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Subject

George Henry Antrim

Credit for this entry to:
Andrew Behan.

George Henry Antrim

War dead  Male  Born 12/5/1894  Died 9/8/1916

Categories: War Memorial WW1

Countries: Belgium

Private George Henry Antrim was born on 12 May 1894 in St Pancras, Middlesex, the fourth of the nine children of George Henry Antrim (1866-1928) and Esther Antrim née Soper (1867-1937). On 11 June 1894 he was baptised at St Pancras Church, Camden, where the baptismal register shows the family to have been living at 7 Equity Buildings, Ossulston Street, London, NW1 and that his father was a horse-keeper.

When his younger brother, Arthur Charles Antrim (1897-1918) was baptised on 13 September 1897 the baptismal register shows the family living at 5 Wilstead Cottages, St Pancras. On 12 March 1898 he was admitted into Thanet Street School, King's Cross, Camden, where the register shows his home address to have been 10 Hunter Mews, St Pancras.

When his brother, William Alfred Antrim (1900-1960), was baptised on 17 September 1900 the baptismal register shows the family at 5 Wilstead Court, St Pancras and they were still there at the time of the 1901 census when he was shown living with his parents and five siblings: Louisa Frances Antrim (1888-1965), Caroline Esther Antrim (1888-1970), Amelia Eleanor Antrim (1892-1965), Arthur Charles Antrim and William Alfred Antrim.

When his brothers Thomas Frederick Antrim (1903-1975), Harry Antrim (b.1906) & Albert Edwin Antrim (1908-1965) were baptised, the latter being on 24 May 1908, the baptissmal registers confirm that the family lived at 5 Wilstead Cottages, St Pancras. However, when the 1911 census was taken, showing him employed at Kent's Brass Works, the family address was 73 Ossulston Street, Somers Town, London, NW1, and he was living there with his parents and seven siblings: Caroline, Amelia, Arthur, William, Thomas, Harry and Albert.

He enlisted as a Private in the 2nd Battalion, Hampshire Regiment, service number 17870, and entered The Balkans theatre of war on 5 October 1915. In January 1916 his regiment was evacuated from Gallipoli to Egypt and on 20 March 1916 landed at Marseilles for service in France. He died from wounds, aged 22 years, on 9 August 1916, at No.3 Canadian Casualty Clearing Station, Remy Siding, Lijssenthoek, West Flanders, Belgium and he was buried in Plot 8, Row D, Grave 24A in the Lijssenthoek Military Cemetery, Boescheepseweg 37, 8970 Poperinge, Belgium.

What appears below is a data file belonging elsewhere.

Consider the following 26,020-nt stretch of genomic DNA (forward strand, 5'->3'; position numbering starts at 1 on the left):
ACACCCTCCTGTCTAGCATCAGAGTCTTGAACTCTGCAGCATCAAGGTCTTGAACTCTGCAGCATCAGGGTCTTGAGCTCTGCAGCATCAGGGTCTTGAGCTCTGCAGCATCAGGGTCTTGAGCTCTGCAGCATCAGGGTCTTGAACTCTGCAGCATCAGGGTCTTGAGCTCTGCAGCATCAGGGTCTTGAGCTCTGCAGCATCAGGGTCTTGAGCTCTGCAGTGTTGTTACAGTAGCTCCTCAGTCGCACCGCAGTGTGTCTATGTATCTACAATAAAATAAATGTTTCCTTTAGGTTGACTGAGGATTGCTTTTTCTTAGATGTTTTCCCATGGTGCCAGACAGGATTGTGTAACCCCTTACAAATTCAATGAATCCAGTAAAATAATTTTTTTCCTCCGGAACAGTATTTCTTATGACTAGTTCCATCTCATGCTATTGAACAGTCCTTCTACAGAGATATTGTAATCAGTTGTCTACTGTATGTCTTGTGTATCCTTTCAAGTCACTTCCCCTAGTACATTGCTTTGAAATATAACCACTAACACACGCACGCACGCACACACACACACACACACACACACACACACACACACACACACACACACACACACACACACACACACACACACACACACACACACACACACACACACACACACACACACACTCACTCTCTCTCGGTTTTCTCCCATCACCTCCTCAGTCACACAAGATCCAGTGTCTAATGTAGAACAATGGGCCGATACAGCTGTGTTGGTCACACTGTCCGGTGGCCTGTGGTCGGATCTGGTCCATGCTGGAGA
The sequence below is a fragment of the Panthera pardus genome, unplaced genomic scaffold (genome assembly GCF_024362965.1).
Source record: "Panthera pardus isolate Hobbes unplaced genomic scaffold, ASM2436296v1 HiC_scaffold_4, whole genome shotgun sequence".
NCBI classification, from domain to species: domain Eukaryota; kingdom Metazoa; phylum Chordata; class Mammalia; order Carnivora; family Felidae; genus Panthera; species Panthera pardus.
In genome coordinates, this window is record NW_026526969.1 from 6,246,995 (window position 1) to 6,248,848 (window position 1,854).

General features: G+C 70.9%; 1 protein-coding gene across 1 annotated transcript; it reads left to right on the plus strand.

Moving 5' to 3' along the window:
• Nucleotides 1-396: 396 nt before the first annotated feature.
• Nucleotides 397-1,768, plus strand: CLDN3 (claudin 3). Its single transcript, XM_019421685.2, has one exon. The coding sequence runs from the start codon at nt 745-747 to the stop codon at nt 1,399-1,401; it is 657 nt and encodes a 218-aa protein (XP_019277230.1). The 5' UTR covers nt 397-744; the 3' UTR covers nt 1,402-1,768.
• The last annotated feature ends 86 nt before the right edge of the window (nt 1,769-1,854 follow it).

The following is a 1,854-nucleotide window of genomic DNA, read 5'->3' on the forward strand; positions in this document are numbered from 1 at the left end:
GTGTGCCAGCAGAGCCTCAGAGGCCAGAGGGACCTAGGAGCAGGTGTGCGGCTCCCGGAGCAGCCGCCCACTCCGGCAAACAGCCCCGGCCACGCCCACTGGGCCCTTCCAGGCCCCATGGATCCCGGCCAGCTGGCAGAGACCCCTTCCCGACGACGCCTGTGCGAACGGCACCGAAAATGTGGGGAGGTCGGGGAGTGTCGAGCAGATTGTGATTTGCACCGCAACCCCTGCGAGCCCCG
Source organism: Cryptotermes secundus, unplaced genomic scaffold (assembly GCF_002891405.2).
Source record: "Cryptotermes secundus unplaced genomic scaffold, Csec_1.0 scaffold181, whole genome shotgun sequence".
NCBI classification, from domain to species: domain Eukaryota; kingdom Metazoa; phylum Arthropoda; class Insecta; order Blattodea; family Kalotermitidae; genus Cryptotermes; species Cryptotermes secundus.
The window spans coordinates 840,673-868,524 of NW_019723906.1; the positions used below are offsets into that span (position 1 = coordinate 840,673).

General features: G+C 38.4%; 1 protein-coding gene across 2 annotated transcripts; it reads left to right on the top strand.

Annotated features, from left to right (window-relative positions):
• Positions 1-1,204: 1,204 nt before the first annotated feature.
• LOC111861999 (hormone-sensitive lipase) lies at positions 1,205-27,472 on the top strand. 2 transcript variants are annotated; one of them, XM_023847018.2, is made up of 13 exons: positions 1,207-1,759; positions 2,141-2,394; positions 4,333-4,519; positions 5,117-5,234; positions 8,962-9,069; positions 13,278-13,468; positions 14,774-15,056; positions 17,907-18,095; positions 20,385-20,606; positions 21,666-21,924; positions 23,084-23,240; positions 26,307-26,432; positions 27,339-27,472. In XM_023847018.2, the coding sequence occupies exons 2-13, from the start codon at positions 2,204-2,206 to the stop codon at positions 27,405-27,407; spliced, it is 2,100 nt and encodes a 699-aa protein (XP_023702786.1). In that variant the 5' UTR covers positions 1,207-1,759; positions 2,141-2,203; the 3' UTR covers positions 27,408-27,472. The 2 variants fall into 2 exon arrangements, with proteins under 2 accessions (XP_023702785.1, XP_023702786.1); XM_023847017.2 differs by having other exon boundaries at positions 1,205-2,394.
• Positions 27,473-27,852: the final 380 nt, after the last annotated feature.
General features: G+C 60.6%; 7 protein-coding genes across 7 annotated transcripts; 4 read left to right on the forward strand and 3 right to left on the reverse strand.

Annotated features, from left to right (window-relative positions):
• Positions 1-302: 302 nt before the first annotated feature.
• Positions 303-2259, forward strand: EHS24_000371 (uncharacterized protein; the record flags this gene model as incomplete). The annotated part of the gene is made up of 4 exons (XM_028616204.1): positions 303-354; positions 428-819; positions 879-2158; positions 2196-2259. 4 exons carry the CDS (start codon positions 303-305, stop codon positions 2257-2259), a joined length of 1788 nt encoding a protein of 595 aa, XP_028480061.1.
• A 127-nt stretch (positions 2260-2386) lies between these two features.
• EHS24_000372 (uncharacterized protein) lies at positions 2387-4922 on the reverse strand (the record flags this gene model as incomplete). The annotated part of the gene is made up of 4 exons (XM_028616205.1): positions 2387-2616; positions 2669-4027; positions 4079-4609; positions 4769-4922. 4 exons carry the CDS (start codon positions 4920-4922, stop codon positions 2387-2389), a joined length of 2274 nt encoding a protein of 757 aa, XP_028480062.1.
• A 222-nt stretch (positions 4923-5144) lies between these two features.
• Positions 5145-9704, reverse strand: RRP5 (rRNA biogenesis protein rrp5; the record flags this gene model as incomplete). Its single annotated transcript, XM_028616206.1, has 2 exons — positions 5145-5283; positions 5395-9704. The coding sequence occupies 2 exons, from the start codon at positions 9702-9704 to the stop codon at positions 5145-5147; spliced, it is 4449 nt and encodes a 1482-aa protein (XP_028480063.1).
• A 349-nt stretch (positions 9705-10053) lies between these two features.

On 27 October 1916 his army effects totalling £5-18s-9d were sent to his father who was also sent his £4-10s-0d war gratuity on 23 September 1919. He was posthumously awarded the 1914-1915 Star, the British War Medal 1914-1918 and the Victory Medal. He is also commemorated in the Commonwealth War Graves Commission's website. His younger brother Arthur Charles Antrim also died in the war and was buried in France.

Note that the 1920 clipping from the staff newsletter, ‘News of TOT’, gives the name as "G. H. Antrin". However our colleague writes "I was unable to find any person listed on the Commonwealth War Graves Commission's website with the surname of ANTRIN. However, there were two brothers who died with the surname of ANTRIM. One of these had the same initials 'G. H.' as the clipping has for Antrin, and when I went through their histories it would seem that they both lived in the vicinity of Chalk Farm Bus Garage. Although I could find no evidence that George Henry Antrim (1894-1916) worked at the bus garage, I was also unable to trace any G. H. Antrin dying anywhere in between 1914-1920." On that basis we believe the clipping is in error and that the man described above is the man intended.

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George Henry Antrim

Information Commemorated at

Chalk Farm Bus garage - WW1 1920 plaque

This image (© TfL from the London Transport Museum collection) is captioned "...

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